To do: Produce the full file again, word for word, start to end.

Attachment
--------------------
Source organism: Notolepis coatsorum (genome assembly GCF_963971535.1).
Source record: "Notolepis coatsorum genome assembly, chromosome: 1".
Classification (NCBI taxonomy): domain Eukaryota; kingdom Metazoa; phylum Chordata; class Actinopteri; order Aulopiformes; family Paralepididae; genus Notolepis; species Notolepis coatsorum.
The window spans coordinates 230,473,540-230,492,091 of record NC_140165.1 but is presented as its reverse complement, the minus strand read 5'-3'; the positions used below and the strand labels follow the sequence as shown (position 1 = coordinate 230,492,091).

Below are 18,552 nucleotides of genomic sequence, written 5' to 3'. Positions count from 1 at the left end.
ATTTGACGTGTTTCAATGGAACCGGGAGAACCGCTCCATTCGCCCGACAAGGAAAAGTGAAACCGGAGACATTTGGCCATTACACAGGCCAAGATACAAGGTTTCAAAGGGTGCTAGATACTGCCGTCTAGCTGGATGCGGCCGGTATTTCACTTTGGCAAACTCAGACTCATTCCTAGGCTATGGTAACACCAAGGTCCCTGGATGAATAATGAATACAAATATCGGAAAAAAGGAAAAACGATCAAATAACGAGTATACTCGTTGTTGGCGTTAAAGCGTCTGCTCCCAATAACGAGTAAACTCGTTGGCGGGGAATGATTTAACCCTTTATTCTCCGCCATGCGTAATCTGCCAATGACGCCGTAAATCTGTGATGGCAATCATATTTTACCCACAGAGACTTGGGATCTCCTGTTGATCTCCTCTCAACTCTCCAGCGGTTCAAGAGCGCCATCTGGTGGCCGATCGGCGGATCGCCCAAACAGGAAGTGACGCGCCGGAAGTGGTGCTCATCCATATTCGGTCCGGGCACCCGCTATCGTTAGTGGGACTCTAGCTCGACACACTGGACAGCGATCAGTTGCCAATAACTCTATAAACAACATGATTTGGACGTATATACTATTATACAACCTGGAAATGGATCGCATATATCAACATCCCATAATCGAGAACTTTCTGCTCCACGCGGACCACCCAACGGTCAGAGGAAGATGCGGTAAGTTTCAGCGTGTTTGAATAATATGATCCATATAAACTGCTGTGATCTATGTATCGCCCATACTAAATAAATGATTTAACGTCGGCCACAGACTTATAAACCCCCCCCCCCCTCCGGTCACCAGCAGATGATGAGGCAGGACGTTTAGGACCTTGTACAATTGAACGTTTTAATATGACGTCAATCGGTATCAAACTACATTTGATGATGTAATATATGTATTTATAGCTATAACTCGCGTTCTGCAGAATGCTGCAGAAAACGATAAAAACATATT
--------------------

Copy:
Source organism: Notolepis coatsorum (genome assembly GCF_963971535.1).
Source record: "Notolepis coatsorum genome assembly, chromosome: 1".
Classification (NCBI taxonomy): domain Eukaryota; kingdom Metazoa; phylum Chordata; class Actinopteri; order Aulopiformes; family Paralepididae; genus Notolepis; species Notolepis coatsorum.
The window spans coordinates 230,473,540-230,492,091 of record NC_140165.1 but is presented as its reverse complement, the minus strand read 5'-3'; the positions used below and the strand labels follow the sequence as shown (position 1 = coordinate 230,492,091).

Below are 18,552 nucleotides of genomic sequence, written 5' to 3'. Positions count from 1 at the left end.
ATTTGACGTGTTTCAATGGAACCGGGAGAACCGCTCCATTCGCCCGACAAGGAAAAGTGAAACCGGAGACATTTGGCCATTACACAGGCCAAGATACAAGGTTTCAAAGGGTGCTAGATACTGCCGTCTAGCTGGATGCGGCCGGTATTTCACTTTGGCAAACTCAGACTCATTCCTAGGCTATGGTAACACCAAGGTCCCTGGATGAATAATGAATACAAATATCGGAAAAAAGGAAAAACGATCAAATAACGAGTATACTCGTTGTTGGCGTTAAAGCGTCTGCTCCCAATAACGAGTAAACTCGTTGGCGGGGAATGATTTAACCCTTTATTCTCCGCCATGCGTAATCTGCCAATGACGCCGTAAATCTGTGATGGCAATCATATTTTACCCACAGAGACTTGGGATCTCCTGTTGATCTCCTCTCAACTCTCCAGCGGTTCAAGAGCGCCATCTGGTGGCCGATCGGCGGATCGCCCAAACAGGAAGTGACGCGCCGGAAGTGGTGCTCATCCATATTCGGTCCGGGCACCCGCTATCGTTAGTGGGACTCTAGCTCGACACACTGGACAGCGATCAGTTGCCAATAACTCTATAAACAACATGATTTGGACGTATATACTATTATACAACCTGGAAATGGATCGCATATATCAACATCCCATAATCGAGAACTTTCTGCTCCACGCGGACCACCCAACGGTCAGAGGAAGATGCGGTAAGTTTCAGCGTGTTTGAATAATATGATCCATATAAACTGCTGTGATCTATGTATCGCCCATACTAAATAAATGATTTAACGTCGGCCACAGACTTATAAACCCCCCCCCCCCTCCGGTCACCAGCAGATGATGAGGCAGGACGTTTAGGACCTTGTACAATTGAACGTTTTAATATGACGTCAATCGGTATCAAACTACATTTGATGATGTAATATATGTATTTATAGCTATAACTCGCGTTCTGCAGAATGCTGCAGAAAACGATAAAAACATATT